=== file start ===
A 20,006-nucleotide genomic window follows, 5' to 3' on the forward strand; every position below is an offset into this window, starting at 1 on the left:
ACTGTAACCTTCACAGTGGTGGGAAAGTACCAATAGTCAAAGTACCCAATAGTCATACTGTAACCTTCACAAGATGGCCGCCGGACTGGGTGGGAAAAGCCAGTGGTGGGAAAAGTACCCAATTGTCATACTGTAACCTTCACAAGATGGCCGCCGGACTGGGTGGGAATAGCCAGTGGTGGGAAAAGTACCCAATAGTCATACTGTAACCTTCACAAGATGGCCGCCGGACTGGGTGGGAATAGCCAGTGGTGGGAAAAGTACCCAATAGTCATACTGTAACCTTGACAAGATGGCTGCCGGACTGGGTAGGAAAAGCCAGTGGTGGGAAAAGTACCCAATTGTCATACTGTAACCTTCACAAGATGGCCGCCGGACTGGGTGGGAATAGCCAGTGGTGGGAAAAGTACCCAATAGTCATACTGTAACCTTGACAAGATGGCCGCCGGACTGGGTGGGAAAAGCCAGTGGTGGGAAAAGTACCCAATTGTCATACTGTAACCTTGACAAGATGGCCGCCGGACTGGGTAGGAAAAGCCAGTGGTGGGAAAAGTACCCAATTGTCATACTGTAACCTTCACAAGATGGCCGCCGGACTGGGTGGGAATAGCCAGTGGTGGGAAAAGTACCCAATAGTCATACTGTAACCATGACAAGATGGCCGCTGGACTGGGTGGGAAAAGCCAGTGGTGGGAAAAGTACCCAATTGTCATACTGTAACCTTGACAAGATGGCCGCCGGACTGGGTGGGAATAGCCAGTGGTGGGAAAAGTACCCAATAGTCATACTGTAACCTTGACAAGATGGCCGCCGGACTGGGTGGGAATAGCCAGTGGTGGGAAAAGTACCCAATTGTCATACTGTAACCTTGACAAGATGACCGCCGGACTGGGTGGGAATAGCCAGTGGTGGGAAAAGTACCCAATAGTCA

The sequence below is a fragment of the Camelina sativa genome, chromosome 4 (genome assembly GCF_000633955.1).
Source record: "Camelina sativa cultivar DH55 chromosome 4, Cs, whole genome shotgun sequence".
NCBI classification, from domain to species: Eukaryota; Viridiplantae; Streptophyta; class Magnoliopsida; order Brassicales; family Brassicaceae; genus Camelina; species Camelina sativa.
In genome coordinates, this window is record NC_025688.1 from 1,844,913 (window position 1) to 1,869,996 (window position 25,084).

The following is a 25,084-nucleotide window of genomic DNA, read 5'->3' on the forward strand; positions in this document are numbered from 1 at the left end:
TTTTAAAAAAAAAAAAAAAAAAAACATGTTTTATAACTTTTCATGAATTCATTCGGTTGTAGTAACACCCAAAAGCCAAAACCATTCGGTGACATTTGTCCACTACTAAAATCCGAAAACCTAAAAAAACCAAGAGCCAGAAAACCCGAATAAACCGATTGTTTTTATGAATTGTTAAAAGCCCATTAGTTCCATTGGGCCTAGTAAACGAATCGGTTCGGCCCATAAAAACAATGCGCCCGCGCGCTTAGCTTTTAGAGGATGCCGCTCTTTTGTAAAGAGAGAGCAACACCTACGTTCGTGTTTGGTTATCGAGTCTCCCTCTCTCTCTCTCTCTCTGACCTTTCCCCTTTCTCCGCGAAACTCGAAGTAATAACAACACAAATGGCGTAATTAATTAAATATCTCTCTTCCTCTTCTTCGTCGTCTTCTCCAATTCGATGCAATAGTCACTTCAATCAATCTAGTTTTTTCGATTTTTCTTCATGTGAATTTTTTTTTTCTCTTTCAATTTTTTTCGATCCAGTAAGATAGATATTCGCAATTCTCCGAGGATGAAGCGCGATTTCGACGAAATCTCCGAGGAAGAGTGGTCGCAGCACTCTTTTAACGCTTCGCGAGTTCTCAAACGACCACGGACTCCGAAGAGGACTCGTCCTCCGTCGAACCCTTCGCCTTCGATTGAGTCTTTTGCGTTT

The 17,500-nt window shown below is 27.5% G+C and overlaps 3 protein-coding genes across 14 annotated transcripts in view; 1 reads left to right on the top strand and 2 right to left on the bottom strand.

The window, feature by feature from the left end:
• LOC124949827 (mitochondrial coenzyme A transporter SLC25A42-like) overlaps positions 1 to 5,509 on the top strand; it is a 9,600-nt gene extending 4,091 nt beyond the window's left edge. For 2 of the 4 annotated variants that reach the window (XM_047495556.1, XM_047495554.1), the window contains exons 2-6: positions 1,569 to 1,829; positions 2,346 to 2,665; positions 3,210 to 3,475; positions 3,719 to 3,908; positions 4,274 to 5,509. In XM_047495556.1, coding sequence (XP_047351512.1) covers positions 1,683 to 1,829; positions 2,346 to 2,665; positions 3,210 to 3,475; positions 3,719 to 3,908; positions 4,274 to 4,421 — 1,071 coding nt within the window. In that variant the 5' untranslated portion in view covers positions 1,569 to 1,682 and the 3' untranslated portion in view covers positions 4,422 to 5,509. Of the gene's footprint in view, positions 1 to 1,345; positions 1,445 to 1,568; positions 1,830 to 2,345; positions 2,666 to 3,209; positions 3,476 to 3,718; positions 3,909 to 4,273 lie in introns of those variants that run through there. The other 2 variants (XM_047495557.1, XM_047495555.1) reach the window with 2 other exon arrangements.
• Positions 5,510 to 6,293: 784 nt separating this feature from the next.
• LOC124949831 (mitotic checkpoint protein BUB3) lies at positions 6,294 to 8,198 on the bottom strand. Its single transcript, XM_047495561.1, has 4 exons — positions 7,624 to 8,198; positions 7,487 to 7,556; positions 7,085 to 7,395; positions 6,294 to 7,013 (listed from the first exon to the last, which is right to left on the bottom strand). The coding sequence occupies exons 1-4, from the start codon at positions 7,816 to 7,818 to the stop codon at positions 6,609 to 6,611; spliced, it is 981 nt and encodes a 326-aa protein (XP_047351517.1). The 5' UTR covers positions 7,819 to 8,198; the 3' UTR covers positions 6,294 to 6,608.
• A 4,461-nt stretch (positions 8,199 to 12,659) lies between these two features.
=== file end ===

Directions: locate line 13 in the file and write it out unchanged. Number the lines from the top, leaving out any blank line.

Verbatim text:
• LOC124949831 (mitotic checkpoint protein BUB3) lies at positions 6,294 to 8,198 on the bottom strand. Its single transcript, XM_047495561.1, has 4 exons — positions 7,624 to 8,198; positions 7,487 to 7,556; positions 7,085 to 7,395; positions 6,294 to 7,013 (listed from the first exon to the last, which is right to left on the bottom strand). The coding sequence occupies exons 1-4, from the start codon at positions 7,816 to 7,818 to the stop codon at positions 6,609 to 6,611; spliced, it is 981 nt and encodes a 326-aa protein (XP_047351517.1). The 5' UTR covers positions 7,819 to 8,198; the 3' UTR covers positions 6,294 to 6,608.